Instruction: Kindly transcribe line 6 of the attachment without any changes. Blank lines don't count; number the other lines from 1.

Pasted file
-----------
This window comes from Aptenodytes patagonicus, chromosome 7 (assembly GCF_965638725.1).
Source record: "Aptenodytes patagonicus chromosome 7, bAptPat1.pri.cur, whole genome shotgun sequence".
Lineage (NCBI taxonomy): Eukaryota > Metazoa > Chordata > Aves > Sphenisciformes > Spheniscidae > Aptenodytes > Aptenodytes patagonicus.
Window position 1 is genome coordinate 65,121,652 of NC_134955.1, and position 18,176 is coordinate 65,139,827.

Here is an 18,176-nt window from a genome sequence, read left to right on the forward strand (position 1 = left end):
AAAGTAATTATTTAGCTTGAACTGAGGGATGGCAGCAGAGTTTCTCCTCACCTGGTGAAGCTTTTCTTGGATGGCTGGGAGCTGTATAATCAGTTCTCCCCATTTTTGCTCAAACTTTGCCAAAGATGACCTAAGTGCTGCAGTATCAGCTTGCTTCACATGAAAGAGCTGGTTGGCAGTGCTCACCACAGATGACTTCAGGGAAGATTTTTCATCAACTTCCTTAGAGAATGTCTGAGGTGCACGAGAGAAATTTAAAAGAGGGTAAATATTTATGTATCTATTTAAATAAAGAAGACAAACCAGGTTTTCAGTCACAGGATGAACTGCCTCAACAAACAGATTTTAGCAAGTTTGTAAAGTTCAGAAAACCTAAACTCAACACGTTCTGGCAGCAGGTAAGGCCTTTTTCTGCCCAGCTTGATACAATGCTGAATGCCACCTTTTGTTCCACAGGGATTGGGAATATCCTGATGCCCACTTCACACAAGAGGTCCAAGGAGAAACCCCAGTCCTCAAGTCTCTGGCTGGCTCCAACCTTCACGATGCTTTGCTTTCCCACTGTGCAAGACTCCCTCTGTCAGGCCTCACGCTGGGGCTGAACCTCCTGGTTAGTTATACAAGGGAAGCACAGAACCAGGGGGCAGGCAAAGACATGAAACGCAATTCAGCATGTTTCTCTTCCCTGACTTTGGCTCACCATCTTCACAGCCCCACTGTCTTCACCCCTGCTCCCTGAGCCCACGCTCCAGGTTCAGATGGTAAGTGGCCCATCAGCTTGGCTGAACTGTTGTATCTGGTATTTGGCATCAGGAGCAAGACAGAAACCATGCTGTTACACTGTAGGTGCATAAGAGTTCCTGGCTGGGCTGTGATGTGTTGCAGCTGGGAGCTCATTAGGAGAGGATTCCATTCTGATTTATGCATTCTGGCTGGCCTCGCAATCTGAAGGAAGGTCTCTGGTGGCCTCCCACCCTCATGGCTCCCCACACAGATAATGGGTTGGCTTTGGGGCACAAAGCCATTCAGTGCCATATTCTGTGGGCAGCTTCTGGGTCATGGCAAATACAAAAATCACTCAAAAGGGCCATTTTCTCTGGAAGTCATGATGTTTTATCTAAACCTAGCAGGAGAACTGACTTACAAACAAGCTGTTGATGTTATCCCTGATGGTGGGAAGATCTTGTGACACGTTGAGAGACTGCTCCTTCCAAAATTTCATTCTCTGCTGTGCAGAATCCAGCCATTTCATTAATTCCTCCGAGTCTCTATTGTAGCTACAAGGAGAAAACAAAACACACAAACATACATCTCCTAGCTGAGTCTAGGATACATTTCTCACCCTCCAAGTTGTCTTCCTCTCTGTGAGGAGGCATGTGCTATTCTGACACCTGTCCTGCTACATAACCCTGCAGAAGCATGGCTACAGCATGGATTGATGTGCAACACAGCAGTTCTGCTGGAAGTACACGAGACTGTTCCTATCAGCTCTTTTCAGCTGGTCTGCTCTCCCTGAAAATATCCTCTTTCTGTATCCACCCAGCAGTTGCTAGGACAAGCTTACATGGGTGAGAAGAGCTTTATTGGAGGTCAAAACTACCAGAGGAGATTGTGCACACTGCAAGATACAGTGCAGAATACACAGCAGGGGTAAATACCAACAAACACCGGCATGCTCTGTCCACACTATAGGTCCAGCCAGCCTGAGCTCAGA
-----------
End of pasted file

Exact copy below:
AAAGTAATTATTTAGCTTGAACTGAGGGATGGCAGCAGAGTTTCTCCTCACCTGGTGAAGCTTTTCTTGGATGGCTGGGAGCTGTATAATCAGTTCTCCCCATTTTTGCTCAAACTTTGCCAAAGATGACCTAAGTGCTGCAGTATCAGCTTGCTTCACATGAAAGAGCTGGTTGGCAGTGCTCACCACAGATGACTTCAGGGAAGATTTTTCATCAACTTCCTTAGAGAATGTCTGAGGTGCACGAGAGAAATTTAAAAGAGGGTAAATATTTATGTATCTATTTAAATAAAGAAGACAAACCAGGTTTTCAGTCACAGGATGAACTGCCTCAACAAACAGATTTTAGCAAGTTTGTAAAGTTCAGAAAACCTAAACTCAACACGTTCTGGCAGCAGGTAAGGCCTTTTTCTGCCCAGCTTGATACAATGCTGAATGCCACCTTTTGTTCCACAGGGATTGGGAATATCCTGATGCCCACTTCACACAAGAGGTCCAAGGAGAAACCCCAGTCCTCAAGTCTCTGGCTGGCTCCAACCTTCACGATGCTTTGCTTTCCCACTGTGCAAGACTCCCTCTGTCAGGCCTCACGCTGGGGCTGAACCTCCTGGTTAGTTATACAAGGGAAGCACAGAACCAGGGGGCAGGCAAAGACATGAAACGCAATTCAGCATGTTTCTCTTCCCTGACTTTGGCTCACCATCTTCACAGCCCCACTGTCTTCACCCCTGCTCCCTGAGCCCACGCTCCAGGTTCAGATGGTAAGTGGCCCATCAGCTTGGCTGAACTGTTGTATCTGGTATTTGGCATCAGGAGCAAGACAGAAACCATGCTGTTACACTGTAGGTGCATAAGAGTTCCTGGCTGGGCTGTGATGTGTTGCAGCTGGGAGCTCATTAGGAGAGGATTCCATTCTGATTTATGCATTCTGGCTGGCCTCGCAATCTGAAGGAAGGTCTCTGGTGGCCTCCCACCCTCATGGCTCCCCACACAGATAATGGGTTGGCTTTGGGGCACAAAGCCATTCAGTGCCATATTCTGTGGGCAGCTTCTGGGTCATGGCAAATACAAAAATCACTCAAAAGGGCCATTTTCTCTGGAAGTCATGATGTTTTATCTAAACCTAGCAGGAGAACTGACTTACAAACAAGCTGTTGATGTTATCCCTGATGGTGGGAAGATCTTGTGACACGTTGAGAGACTGCTCCTTCCAAAATTTCATTCTCTGCTGTGCAGAATCCAGCCATTTCATTAATTCCTCCGAGTCTCTATTGTAGCTACAAGGAGAAAACAAAACACACAAACATACATCTCCTAGCTGAGTCTAGGATACATTTCTCACCCTCCAAGTTGTCTTCCTCTCTGTGAGGAGGCATGTGCTATTCTGACACCTGTCCTGCTACATAACCCTGCAGAAGCATGGCTACAGCATGGATTGATGTGCAACACAGCAGTTCTGCTGGAAGTACACGAGACTGTTCCTATCAGCTCTTTTCAGCTGGTCTGCTCTCCCTGAAAATATCCTCTTTCTGTATCCACCCAGCAGTTGCTAGGACAAGCTTACATGGGTGAGAAGAGCTTTATTGGAGGTCAAAACTACCAGAGGAGATTGTGCACACTGCAAGATACAGTGCAGAATACACAGCAGGGGTAAATACCAACAAACACCGGCATGCTCTGTCCACACTATAGGTCCAGCCAGCCTGAGCTCAGA